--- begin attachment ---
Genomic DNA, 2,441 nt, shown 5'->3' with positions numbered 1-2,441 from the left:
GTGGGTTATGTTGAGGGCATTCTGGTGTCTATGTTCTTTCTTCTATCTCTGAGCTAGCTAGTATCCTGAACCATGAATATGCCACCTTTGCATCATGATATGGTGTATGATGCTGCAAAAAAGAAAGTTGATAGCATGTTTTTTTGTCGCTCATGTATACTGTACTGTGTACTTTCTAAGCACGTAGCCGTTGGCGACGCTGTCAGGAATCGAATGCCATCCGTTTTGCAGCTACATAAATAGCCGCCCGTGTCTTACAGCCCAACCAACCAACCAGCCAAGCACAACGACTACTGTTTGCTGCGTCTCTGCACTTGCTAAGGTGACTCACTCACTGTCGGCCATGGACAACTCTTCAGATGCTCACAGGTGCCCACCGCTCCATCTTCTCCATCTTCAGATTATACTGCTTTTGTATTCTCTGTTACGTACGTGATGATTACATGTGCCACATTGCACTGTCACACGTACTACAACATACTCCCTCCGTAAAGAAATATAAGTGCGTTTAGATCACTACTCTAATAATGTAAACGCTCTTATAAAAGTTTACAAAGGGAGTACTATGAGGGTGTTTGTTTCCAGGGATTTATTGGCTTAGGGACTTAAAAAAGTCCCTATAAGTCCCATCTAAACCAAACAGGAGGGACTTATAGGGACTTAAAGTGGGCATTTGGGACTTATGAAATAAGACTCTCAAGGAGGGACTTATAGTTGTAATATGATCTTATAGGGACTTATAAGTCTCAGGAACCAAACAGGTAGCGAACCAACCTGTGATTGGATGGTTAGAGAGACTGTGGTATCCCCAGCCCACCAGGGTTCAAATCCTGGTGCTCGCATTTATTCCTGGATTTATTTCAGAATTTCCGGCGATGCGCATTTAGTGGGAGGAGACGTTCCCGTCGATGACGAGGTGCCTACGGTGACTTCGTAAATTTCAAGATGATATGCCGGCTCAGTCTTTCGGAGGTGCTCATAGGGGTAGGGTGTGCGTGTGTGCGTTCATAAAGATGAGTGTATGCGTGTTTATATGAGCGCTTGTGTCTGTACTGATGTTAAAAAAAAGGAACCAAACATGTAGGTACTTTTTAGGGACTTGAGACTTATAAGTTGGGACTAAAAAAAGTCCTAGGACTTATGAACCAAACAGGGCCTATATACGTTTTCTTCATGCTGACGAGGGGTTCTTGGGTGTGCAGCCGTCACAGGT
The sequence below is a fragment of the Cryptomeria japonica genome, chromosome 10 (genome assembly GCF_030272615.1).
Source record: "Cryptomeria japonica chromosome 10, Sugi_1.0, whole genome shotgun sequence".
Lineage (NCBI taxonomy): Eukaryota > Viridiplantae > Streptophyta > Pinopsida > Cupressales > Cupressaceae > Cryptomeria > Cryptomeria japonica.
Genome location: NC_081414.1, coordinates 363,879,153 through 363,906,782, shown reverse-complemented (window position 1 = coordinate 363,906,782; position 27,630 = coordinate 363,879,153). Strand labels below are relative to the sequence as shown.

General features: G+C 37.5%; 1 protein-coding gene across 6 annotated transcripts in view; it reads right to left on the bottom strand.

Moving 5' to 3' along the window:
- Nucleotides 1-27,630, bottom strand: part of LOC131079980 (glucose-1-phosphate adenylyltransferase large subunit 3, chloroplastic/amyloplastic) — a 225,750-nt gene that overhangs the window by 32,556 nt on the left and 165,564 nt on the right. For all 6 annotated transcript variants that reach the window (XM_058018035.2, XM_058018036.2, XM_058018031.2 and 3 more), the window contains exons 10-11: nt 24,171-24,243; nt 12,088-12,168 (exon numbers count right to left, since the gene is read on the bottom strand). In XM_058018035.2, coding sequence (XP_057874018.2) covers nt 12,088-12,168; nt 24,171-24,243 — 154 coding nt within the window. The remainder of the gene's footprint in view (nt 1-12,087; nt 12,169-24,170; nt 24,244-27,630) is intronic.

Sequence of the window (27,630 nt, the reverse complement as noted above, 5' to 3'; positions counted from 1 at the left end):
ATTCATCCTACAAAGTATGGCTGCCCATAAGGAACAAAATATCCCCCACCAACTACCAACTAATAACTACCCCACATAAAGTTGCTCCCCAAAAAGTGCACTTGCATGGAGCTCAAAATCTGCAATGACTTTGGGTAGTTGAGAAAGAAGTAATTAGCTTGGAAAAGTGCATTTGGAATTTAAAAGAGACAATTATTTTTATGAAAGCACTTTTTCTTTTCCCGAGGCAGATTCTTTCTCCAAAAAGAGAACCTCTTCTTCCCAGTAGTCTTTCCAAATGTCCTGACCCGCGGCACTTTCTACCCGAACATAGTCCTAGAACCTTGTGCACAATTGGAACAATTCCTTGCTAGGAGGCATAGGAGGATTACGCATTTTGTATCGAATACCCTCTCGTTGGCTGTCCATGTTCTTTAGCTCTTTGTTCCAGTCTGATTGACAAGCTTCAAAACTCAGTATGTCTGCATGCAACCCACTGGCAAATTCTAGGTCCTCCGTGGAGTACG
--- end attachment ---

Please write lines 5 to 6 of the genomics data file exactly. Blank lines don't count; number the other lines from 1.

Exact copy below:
Lineage (NCBI taxonomy): Eukaryota > Viridiplantae > Streptophyta > Pinopsida > Cupressales > Cupressaceae > Cryptomeria > Cryptomeria japonica.
Genome location: NC_081414.1, coordinates 363,879,153 through 363,906,782, shown reverse-complemented (window position 1 = coordinate 363,906,782; position 27,630 = coordinate 363,879,153). Strand labels below are relative to the sequence as shown.